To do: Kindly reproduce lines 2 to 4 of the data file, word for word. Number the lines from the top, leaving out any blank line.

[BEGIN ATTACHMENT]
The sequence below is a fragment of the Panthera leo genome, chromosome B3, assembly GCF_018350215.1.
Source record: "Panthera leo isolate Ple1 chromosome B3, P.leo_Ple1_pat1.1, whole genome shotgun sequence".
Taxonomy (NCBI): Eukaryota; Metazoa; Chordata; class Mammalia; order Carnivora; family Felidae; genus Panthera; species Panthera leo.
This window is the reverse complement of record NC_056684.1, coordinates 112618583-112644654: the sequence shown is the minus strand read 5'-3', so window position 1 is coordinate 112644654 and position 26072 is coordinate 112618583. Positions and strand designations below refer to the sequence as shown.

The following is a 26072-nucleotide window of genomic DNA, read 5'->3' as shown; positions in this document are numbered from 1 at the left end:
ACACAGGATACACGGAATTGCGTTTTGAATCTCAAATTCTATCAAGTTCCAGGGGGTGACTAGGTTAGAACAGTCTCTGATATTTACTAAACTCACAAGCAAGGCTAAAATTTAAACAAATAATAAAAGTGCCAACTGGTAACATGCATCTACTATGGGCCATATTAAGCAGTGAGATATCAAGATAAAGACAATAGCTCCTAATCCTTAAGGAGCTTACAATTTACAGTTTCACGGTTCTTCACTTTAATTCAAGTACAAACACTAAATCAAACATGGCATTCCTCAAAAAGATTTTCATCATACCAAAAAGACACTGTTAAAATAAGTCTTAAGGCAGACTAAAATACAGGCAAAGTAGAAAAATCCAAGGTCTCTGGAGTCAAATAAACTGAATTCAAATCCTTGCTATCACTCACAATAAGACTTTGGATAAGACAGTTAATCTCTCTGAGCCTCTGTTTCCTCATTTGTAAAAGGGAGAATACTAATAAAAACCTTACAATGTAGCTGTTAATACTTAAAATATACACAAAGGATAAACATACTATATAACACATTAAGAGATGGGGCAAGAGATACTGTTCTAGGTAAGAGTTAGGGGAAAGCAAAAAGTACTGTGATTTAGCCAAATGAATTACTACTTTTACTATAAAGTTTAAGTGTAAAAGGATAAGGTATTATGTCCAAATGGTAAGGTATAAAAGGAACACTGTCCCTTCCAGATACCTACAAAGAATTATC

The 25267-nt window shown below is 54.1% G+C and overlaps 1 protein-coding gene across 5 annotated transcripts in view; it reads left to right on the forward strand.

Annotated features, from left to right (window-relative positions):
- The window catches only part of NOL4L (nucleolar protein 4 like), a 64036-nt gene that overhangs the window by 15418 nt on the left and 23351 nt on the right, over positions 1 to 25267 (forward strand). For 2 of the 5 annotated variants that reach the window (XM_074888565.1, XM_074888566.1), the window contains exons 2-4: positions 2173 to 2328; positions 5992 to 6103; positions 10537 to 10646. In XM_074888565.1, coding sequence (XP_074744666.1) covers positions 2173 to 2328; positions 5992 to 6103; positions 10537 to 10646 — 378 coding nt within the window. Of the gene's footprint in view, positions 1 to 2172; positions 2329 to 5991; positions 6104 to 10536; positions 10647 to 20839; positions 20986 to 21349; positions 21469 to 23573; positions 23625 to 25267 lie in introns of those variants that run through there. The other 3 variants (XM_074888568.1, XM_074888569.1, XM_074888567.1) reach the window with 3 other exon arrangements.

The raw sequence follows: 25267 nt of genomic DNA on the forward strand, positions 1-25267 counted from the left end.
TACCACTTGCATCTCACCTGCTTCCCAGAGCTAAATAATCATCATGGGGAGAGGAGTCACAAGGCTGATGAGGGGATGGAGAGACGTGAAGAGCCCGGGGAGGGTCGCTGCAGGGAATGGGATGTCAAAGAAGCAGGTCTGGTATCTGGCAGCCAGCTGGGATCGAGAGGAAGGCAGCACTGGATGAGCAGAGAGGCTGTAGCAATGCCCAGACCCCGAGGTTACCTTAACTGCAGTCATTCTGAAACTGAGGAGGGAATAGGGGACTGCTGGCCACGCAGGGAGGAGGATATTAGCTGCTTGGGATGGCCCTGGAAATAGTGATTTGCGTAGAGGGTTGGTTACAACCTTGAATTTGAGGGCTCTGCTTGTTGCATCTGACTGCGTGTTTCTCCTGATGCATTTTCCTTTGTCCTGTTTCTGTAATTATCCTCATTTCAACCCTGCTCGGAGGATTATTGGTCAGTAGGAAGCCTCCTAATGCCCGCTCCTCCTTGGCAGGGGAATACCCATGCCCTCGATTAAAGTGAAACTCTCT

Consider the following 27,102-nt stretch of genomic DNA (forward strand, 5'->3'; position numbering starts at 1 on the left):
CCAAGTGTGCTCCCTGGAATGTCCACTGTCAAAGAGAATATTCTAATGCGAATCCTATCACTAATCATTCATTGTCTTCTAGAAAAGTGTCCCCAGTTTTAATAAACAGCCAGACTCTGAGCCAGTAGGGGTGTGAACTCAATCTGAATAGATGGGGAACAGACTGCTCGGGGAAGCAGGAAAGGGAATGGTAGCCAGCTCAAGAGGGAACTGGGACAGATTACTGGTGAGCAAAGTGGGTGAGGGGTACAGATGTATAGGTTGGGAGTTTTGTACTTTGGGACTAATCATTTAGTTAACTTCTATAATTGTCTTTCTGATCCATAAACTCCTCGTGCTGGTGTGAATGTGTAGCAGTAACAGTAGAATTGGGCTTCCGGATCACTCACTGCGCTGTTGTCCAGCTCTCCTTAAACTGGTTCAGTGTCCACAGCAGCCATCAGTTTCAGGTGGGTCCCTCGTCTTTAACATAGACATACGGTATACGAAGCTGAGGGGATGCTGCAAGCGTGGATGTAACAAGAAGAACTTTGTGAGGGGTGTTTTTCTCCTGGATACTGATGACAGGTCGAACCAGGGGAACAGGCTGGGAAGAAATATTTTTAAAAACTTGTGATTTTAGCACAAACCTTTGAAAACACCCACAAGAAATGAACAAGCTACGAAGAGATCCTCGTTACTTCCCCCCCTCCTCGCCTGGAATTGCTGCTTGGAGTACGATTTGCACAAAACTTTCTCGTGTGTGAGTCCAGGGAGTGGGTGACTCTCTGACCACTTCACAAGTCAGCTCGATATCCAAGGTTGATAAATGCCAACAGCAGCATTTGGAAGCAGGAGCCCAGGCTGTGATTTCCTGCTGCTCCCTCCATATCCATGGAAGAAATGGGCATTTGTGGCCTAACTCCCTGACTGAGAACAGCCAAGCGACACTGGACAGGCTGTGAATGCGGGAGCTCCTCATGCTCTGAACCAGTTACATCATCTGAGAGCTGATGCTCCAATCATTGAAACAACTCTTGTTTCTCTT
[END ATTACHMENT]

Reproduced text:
Source record: "Panthera leo isolate Ple1 chromosome B3, P.leo_Ple1_pat1.1, whole genome shotgun sequence".
Taxonomy (NCBI): Eukaryota; Metazoa; Chordata; class Mammalia; order Carnivora; family Felidae; genus Panthera; species Panthera leo.
This window is the reverse complement of record NC_056684.1, coordinates 112618583-112644654: the sequence shown is the minus strand read 5'-3', so window position 1 is coordinate 112644654 and position 26072 is coordinate 112618583. Positions and strand designations below refer to the sequence as shown.